FIG. 1. sIgA reactivity against NG8 whole cells measured by ELISA. (A) Saliva samples. (B) Vaginal wash samples. Immunization protocols for groups 1 to 10 are outlined in Materials and Methods and are summarized in Table 1. Significantly higher levels of anti-NG8 sIgA were detected in experimental groups (2, 3, 4, 7, 8, and 9) compared to control groups (1, 5, 6, and 10) (P ⬍ 0.02) in both saliva and vaginal wash samples.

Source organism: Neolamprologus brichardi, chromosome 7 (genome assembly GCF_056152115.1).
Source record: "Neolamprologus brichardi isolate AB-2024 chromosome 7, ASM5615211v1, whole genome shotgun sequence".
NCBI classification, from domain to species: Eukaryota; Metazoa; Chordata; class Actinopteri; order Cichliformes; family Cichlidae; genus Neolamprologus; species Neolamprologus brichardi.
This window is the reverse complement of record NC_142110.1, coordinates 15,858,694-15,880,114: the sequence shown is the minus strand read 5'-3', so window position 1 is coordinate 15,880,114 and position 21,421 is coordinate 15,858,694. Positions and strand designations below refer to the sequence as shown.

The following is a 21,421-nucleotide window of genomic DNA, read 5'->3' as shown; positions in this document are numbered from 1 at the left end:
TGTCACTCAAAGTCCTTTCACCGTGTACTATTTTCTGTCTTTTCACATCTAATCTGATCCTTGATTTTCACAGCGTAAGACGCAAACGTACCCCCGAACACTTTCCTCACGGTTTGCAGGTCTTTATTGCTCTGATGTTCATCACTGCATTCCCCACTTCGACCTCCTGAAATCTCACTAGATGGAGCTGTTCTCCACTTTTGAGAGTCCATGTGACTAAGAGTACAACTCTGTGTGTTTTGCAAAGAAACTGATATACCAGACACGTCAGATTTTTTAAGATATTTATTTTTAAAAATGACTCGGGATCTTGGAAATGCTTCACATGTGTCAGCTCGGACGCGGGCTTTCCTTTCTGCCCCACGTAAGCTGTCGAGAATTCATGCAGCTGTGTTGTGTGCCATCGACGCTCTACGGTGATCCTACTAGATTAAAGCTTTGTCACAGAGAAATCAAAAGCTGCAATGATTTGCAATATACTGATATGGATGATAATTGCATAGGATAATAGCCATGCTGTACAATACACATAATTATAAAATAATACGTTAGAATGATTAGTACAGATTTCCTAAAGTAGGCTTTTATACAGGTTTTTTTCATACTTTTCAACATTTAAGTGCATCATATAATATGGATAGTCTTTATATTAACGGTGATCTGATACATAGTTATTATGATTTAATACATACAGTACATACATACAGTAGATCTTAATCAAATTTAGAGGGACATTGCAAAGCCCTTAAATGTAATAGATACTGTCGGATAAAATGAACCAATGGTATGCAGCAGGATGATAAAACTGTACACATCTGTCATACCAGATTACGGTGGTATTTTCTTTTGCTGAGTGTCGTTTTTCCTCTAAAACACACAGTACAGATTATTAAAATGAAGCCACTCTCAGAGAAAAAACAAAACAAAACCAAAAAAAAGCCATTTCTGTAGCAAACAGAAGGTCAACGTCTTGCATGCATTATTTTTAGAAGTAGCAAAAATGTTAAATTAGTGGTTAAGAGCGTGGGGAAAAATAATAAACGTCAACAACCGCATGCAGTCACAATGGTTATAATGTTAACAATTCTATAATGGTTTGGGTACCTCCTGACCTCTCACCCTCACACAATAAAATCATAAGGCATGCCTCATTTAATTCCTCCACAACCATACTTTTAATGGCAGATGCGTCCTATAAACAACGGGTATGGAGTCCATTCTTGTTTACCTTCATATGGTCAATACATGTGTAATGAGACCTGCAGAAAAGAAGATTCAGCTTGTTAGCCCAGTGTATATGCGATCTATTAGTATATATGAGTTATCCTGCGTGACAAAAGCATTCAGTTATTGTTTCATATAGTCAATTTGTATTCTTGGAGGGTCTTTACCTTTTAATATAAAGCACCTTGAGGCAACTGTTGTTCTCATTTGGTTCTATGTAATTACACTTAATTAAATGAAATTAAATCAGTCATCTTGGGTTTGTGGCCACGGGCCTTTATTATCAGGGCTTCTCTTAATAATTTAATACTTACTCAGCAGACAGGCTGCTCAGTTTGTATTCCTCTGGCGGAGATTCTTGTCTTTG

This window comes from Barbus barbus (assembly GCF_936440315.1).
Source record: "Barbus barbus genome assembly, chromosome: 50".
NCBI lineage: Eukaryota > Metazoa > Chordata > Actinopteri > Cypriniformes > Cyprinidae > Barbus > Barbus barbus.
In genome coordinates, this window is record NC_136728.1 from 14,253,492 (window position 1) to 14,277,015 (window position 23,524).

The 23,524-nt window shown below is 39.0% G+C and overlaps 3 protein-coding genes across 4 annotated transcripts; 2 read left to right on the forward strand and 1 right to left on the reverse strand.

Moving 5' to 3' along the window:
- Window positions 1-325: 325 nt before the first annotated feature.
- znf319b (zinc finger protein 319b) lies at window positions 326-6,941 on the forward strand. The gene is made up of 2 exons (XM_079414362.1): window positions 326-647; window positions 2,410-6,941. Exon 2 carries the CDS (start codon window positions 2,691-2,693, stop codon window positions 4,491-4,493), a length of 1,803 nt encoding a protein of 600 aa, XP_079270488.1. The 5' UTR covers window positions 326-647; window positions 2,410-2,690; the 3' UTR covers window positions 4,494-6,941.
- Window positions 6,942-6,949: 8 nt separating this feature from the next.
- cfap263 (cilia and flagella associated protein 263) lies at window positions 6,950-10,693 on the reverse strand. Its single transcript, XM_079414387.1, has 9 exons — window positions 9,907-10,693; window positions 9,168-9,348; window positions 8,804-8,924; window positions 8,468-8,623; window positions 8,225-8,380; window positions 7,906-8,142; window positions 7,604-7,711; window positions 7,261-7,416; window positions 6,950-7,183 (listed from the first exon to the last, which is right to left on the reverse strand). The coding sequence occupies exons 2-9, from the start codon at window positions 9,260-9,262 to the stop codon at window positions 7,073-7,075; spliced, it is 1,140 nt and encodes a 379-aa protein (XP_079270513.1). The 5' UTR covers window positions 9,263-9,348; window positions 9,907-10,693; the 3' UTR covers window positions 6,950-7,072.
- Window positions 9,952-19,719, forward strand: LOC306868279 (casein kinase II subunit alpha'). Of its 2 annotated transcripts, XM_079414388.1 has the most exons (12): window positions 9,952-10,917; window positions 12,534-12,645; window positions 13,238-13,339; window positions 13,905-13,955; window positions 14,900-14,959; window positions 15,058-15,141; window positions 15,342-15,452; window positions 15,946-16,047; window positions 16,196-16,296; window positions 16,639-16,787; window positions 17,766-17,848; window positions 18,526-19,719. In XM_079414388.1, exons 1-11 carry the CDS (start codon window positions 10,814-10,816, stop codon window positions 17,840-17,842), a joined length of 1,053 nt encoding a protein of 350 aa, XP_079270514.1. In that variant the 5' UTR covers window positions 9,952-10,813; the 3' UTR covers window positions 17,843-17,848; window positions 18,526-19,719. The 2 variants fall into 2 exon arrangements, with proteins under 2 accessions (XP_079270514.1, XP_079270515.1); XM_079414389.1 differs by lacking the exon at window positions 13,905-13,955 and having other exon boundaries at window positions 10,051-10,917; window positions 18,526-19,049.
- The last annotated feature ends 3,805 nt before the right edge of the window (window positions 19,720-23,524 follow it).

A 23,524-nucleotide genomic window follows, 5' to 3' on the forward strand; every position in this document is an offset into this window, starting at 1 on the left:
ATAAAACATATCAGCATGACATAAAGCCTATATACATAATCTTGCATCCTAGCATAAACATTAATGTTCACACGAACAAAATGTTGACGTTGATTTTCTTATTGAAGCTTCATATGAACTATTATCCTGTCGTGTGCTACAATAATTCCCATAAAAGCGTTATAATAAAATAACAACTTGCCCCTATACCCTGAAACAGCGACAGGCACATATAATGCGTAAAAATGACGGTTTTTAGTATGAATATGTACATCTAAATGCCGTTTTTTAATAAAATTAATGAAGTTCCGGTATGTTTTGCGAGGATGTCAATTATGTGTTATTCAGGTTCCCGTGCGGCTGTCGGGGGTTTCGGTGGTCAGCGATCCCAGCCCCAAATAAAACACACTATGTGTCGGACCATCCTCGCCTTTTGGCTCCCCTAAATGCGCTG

the murine IgA myeloma MOPC 315 as the standard. Comparable total sIgA levels were detected in all saliva samples and in all vaginal wash samples. All serum samples were tested in duplicate as described above for levels of anti-NG8 and anti-P1 IgG and anti-P1 IgA. Sera were diluted 1:1,000 to assay for specific IgG and 1:100 to assay for specific IgA. Sera were tested for levels of IgG reactive with the isolated A and P regions of P1 at a 1:1,000 dilution. To test for relative levels of IgG1, IgG2a, IgG2b, and IgG3 subclasses against P1, sera from groups 2, 3, and 4 were assayed at a 1:1,000 dilution and from groups 7, 8, and 9 at a 1:500 dilution. Rabbit anti-mouse IgG subclass specific reagents (Miles) were diluted 1:1,000. Binding of the unlabeled rabbit anti-mouse IgG subclassspecific reagents was traced by using peroxidase-labeled goat anti-rabbit IgG. Statistical analyses. The nonparametric Kruskal-Wallis test for completely randomized design was used to detect shifts in the location of groups. Wilcoxon’s rank sum test was further used to compare separate pairs of populations in order to reveal which two populations differed significantly in location when the Kruskal-Wallis test showed statistically significant differences between the groups. NCS digestion of P1. To assess changes in antibody specificity against P1, a spectrum of P1 polypeptides was generated by using chemical treatment with N-chlorosuccinimide (NCS) for Western immunoblot analysis. Surface proteins were extracted from S. mutans NG8 with 0.5 M phosphate buffer (pH 6.0) as previously described (8). One milliliter of phosphate extract (approximately 10 mg of total protein) was electrophoresed on 7.5% sodium dodecyl sulfate (SDS) preparatory scale slab gels (14 cm by 14 cm by 1.5 mm), the gels were stained with Coomassie brilliant blue R250, and the P1 bands were excised with a scalpel blade. Gel slices were stored at ⫺20°C until experiments were performed. NCS digestion of P1 was performed in situ in the gel slices. Gel slices were washed in water for 30 min at room temperature and then equilibrated in 25 ml of digestion buffer (1:1:1 [wt/vol/vol] urea-glacial acetic acid-water) for 1 h at room temperature with two changes. Gel slices were incubated in 25 ml of digestion buffer containing 50 mM NCS (Sigma) for 40 min at room temperature and transferred to 50 ml of SDS sample buffer (63 mM Tris-Cl, pH 6.8; 10% glycerol; 2% SDS; 0.006% bromphenol blue). The SDS sample buffer was changed every 10 to 15 min over the next 2 h until the pH of the gel slice had been neutralized, as indicated by the color of the bromphenol blue. Each gel slice was ground to a fine paste with a mortar and pestle and then suspended in 1 ml of SDS sample buffer. Western immunoblot reactivity of murine sera against NCS-generated P1 polypeptides. The gel slurries containing NCS-digested P1 were applied to 10% SDS preparatory slab gels (8.5 cm by 7 cm by 1.5 mm). Prestained high-molecular-weight protein standards (Sigma) were run in the marker lane of each gel. After electrophoresis the digested P1 polypeptides present in the gel were electroblotted onto nitrocellulose (pore size, 0.45 mm; Schleicher and Schuell). The filters were blocked by incubation in PBS containing 0.25% gelatin and 0.25% Tw (PBS-gel-Tw) for 1 h at room temperature. Each blot was cut into vertical strips (⬃0.25 cm), and reactions were performed in individual troughs of Incutrays (Schleicher and Schuell) with continuous rocking. Blot strips were reacted with sera from individual mice diluted in PBS-gel-Tw (1:1,000 for groups 2, 3, and 4; 1:100 for groups 7, 8, and 9) for 3 h. Strips were washed four times with PBS-gel-Tw (15 min/wash) and reacted overnight with rabbit anti-mouse IgG1, IgG2a, IgG2b, or IgG3 subclass-specific reagents (Miles) at a 1:1,000 dilution. Blot strips were washed again and reacted for 3 h with peroxidase-labeled goat anti-rabbit IgG (Cappell) at a 1:1,000 dilution. After washing twice with PBSgel-Tw and twice with PBS, bound antibodies on the strips were visualized by development with 4-chloro-1-naphthol solution (7 ml of PBS, 1 ml of 4-chloro1-naphthol [Sigma; 3 mg/ml in ice-cold methanol], and 8 ␮l of 30% hydrogen peroxide) for 30 min. Control blot strips were probed with polyclonal anti-P1 rabbit antiserum and with the anti-P1 MAbs 3-8D and 3-3B, which map to the amino and carboxy termini of P1, respectively (7, 8, 15), to monitor NCS cleavage and to identify amino- and carboxy-terminal fragments. After development, blot strips were dried and reassembled in their original order for analysis. The bands revealed after substrate development were scanned and integrated